1. Get up close and personal with your house. 

Annual cost: $0-$10 

Trust us — you want to be on intimate terms with your house. The more familiar you are, the easier it is to spot potential trouble spots before they get out-of-hand — and expensive to fix.

You don’t have to be a pro inspector; just take the time to stroll around. A DIY inspection costs nothing — and could save you thousands. Look for:

  • Cracks in the foundation. Hairline cracks are fairly normal, but keep an eye on them and note if they’re getting larger. If so, your foundation may be settling unevenly. You can make a small mark with an indelible pen across the crack; over the next few months, if you notice the mark is moving apart, call in a foundation expert.
  • Proper soil grading. Foundation soil should slope away from foundation walls at least 6 inches in 10 feet. More is better.
  • Downspout extensions. They should reach at least 5 feet away from your house. A flexible extension is about $10.
  • Roof damage. Use a pair of binoculars to look for shingles that are curled, torn, or missing, and rust spots on flashing. 
  • Shaggy bushes and tree limbs. Keep plants at least 3 feet away from your house. Branches can channel water right to your siding; during a windstorm, they may bang against your house and cause damage.

Branches near your roof are squirrel highways; trim them back to prevent critters from reaching your roof. You don’t want pests in your attic.

2. Make caulk your BFF.

Annual cost: $24.

Your home’s No. 1 enemy is water; your home’s best friend is caulk.

Cheap and easy to use, caulk seals openings and prevents water from getting inside your home, where lingering moisture causes rot and mold. Caulk seals air leaks that can rob you of precious heating and cooling energy.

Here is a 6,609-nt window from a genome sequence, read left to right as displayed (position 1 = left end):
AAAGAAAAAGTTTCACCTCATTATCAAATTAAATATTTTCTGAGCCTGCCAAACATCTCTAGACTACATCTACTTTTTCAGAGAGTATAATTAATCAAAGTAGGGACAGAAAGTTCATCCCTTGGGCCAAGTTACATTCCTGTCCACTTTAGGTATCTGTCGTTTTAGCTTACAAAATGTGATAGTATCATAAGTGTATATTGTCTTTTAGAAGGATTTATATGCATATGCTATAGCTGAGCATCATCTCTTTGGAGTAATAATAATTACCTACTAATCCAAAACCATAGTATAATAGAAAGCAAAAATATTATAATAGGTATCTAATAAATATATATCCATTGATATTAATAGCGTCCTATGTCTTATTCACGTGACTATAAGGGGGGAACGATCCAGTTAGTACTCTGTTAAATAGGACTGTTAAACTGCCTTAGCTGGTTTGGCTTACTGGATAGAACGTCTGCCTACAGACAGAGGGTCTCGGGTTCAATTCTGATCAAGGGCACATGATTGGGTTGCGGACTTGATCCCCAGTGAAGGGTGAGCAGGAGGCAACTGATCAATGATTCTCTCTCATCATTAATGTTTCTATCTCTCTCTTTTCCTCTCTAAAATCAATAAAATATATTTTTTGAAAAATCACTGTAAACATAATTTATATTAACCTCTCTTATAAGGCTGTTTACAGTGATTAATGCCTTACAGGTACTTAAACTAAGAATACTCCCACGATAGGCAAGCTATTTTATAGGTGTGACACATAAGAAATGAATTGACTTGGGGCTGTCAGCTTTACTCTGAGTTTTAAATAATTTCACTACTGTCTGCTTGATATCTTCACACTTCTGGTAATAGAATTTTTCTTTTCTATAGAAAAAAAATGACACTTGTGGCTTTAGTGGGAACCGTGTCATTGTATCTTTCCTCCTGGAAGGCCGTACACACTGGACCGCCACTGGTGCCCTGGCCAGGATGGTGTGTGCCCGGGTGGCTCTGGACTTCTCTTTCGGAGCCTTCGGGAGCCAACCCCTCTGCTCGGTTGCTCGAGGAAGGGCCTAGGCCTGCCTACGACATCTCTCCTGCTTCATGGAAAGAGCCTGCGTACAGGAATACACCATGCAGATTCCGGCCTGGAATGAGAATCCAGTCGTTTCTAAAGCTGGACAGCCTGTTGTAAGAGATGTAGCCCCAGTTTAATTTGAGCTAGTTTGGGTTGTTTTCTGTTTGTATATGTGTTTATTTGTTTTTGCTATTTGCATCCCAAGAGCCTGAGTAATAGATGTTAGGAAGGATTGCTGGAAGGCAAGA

As caulking ages, it may come loose as your house settles slightly. Every year, inspect window and door frames for cracked and missing caulk. Check around exterior dryer vents, hose bibs, and electrical wiring to make sure openings in your siding are sealed tight.

You won’t be caulking the whole enchilada — but bet on using 3-4 tubes of top-quality exterior acrylic latex caulk ($4-$6 per 12-oz. tube) every year.

3. Give your house a facial.

Annual cost: $0-$32

As you make your inspection rounds, look for blemishes — chipped or peeling paint, small chips in stucco, and missing mortar between masonry. A little spot repair prevents moisture from doing more damage.

  • Keep paint in good repair and help your exterior paint job last longer by touching up chipped or peeling areas so water can’t penetrate. Keep a close eye on trim, porch columns, and stair railings. Annual cost: $16 for 1 qt. of color-matched exterior latex paint.
  • Plug holes in stucco with pre-mixed latex stucco patching compound ($7 for a 1 qt. tub).

  • Repair missing mortar using textured, masonry mortar repair compound ($3.50 for a 5-oz. tube).
  • Clean your exterior. All types of siding benefit from an annual cleaning to remove dirt and grime. Use buckets of warm, soapy water (½ cup of trisodium phosphate — $4.95 for a 1 lb. box — dissolved in 1 gallon of water) and a soft-bristled brush attached to a long handle. Or, use a homemade green cleaner from ½ cup baking soda dissolved in 1 gallon warm water.

4. Coddle your HVAC.

Annual cost: $50-$164

  • Change furnace filters. Have you looked at them lately? They’re filthy! They’re cutting down on your heating and cooling efficiency and making your furnace fan work overtime trying to push air through stuffed-up filters. Keep allergy-causing dust to a minimum and give your furnace a break with regular HVAC maintenance that includes changing your high-quality filters every 3-4 months.

  • Get an HVAC tune-up. For this annual HVAC maintenance chore, bring in a pro to clean out furnace parts and recharge your refrigerant levels. Signing a contract for an annual inspection lowers cost per visit.

5. Show your water heater a little TLC.

Annual cost: $0

  • Remove sediment and gunk in the bottom of the tank by hooking a garden hose to the drain valve and draining the tank until the water runs clear. That helps your water heater warm up quickly and more cheaply.